In December 2008, the European Commission proposed to revise the WEEE directive (WEEE Recast) in order to tackle the fast increasing waste stream of products. The aim is to increase the amount of e-waste that is appropriately treated and to reduce the volume that goes to disposal. The WEEE Recast entered into force in August 2012.

Country

Return Ratios*6 based on market share

2010

2011

2012

2013

2014

2015

U.K.

75%

90%

94%

92%

85%

73%

Germany

56%

57%

44%

17%

20%

20%

Italy

37%

72%

97%

88%

66%

63%

Spain

24%

34%

39%

41%

47%

50%

Portugal

N/A

N/A

36%

38%

38%

41%

France

62%

76%

81%

81%

82%

88%

Czech

71%

87%

77%

77%

79%

78%

Poland

35%

36%

53%

53%

53%

54%

Slovakia

45%

11%

54%

54%

62%

65%

Hungary

49%

33%

50%

56%

46%

49%

Belgium

107%

107%

107%

107%

102%

93%

Norway

104%

78%

62%

73%

58%

41%

Sweden

42%

46%

44%

72%

71%

70%

Finland

N/A

N/A

45%

48%

50%

51%

Denmark

90%

94%

130%

115%

64%

72%

Ireland

31%

50%

40%

39%

52%

50%

Austria

82%

91%

95%

99%

98%

100%

Netherlands

77%

78%

100%

104%

104%

86%

Total Panasonic WEEE collection volume for Europe

56,078
tons

58,301
tons

48,498
tons

40,459
tons

33,503
tons

30,682
tons

*6 Return Ratio: WEEE collection volume/EEE put on the market

The return ratio has been calculated for collected amounts for which Panasonic is financially responsible based on its market share.

Notebook PC Recycling

We have established our own-brand computer take-back system across Europe, which is primarily a business-to-business market for Panasonic. Based on our Notebook recycling schemes operating in North America, Europe and Japan, this means that Panasonic offers recycling solutions covering 95% of the entire Group's global sales volume of computers.

A Country by Country Approach

Panasonic has a very diverse product range in Europe. To manage our WEEE compliance across the EU, it has been our policy to register directly with appropriate recycling schemes in countries where we have legal company presence. Elsewhere, we work with our distributors to ensure that responsibilities are managed locally. We apply the same approach to battery recycling; we are also members of numerous systems in various European countries. By clicking on each of the schemes listed below, you will learn more about their activities. Many also give guidance on how to recycle your electronic products in each country.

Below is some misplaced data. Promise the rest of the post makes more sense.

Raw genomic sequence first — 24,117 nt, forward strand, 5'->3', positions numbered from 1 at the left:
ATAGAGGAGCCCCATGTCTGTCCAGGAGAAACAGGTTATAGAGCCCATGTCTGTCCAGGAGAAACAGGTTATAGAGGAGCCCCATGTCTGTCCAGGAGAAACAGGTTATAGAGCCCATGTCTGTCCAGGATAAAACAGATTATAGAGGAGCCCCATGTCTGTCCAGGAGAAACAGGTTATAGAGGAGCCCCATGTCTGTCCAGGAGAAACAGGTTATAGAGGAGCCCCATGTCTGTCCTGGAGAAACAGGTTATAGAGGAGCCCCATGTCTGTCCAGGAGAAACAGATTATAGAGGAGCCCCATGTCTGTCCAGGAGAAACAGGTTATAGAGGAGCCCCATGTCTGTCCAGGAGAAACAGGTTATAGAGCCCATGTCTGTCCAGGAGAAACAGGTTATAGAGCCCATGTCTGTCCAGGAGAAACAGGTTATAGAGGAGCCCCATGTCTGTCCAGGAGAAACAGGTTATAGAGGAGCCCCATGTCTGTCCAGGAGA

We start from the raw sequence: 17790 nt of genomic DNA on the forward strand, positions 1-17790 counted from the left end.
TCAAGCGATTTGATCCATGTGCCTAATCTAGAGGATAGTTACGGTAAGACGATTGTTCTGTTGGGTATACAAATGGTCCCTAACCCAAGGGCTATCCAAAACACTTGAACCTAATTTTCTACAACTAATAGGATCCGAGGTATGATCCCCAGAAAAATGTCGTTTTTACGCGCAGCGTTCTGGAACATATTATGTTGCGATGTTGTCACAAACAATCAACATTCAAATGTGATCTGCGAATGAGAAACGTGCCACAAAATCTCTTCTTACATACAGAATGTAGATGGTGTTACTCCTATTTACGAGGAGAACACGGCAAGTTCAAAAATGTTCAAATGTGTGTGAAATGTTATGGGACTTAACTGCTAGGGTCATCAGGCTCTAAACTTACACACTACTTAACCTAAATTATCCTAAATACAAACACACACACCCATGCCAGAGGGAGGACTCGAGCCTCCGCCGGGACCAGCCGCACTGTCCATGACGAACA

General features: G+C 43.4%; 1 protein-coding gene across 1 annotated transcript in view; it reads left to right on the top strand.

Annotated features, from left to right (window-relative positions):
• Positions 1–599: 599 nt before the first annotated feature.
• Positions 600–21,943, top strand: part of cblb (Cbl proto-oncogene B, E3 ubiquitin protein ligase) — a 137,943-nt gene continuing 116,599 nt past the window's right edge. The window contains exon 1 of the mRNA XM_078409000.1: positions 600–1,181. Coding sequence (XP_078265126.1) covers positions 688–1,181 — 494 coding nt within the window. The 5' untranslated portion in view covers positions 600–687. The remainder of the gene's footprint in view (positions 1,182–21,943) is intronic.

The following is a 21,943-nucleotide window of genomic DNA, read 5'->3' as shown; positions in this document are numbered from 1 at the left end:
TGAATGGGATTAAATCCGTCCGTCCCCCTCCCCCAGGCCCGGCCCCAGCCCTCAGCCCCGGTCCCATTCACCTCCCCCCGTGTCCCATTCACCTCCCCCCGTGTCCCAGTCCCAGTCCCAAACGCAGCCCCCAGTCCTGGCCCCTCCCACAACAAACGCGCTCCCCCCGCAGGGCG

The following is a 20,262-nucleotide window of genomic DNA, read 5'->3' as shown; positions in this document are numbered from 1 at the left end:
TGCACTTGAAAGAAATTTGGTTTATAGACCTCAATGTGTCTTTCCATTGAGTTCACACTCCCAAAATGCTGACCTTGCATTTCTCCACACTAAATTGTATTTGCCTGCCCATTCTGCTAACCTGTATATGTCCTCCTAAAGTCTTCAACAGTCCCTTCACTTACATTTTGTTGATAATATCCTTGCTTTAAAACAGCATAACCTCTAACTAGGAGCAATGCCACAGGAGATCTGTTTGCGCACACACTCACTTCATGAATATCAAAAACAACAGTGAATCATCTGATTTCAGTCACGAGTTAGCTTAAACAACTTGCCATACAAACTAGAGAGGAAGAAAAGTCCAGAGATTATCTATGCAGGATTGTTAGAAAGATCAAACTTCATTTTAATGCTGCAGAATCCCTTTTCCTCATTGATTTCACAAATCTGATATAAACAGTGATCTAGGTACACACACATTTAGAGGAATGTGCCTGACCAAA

Note: Details of Panasonic affiliated WEEE recycling schemes by country are as follows. Some of the websites may only be available in the local language.

North America

Panasonic continues to play a leadership role in developing recycling infrastructure across the United State and Canada, mainly through MRM (Electronic Manufacturers Recycling Management Company, LLC), which we joined with Sharp Electronics Corporation and Toshiba America Information Systems Company to establish in 2007, MRM is tasked with bring manufacturers together into a collaborative effort to provide convenient and environmentally sound collection and recycling to consumers. MRM now provides collection and recycling for over 40 manufacturers, including Panasonic.

Panasonic collection results:

Total Panasonic electronic product collection volume (USA, FY-2016)

7,167 tons

Cumulative electronic product collection volume (USA)

85,466 tons

Note: This result is the cumulative total of Panasonic's voluntary and mandatory collections as of March 31, 2016.

MRM cumulative collection results: Approx. 300,000 tons as of May 31, 2016.
Please see here for additional details on MRM and its programs.

In Canada, Panasonic manages its commitment to responsible recycling through Industry funded independent non-profit organizations (IFOs). In the provinces with WEEE regulations Panasonic has been instrumental in the planning and development of these organization and to this day actively participates in the governance of these IFO's. With a total of over 2,200 collection sites across Canada they were able to divert 146,423MT of e-waste in 2014, thus bringing the cumulative electronic product collection volume, since the launch of these programs, to 658,819MT. Unlike the United States, Canada does not separate their recycling by manufacture as all e-waste is handled as a collective, so Panasonic specific collection volumes are not available.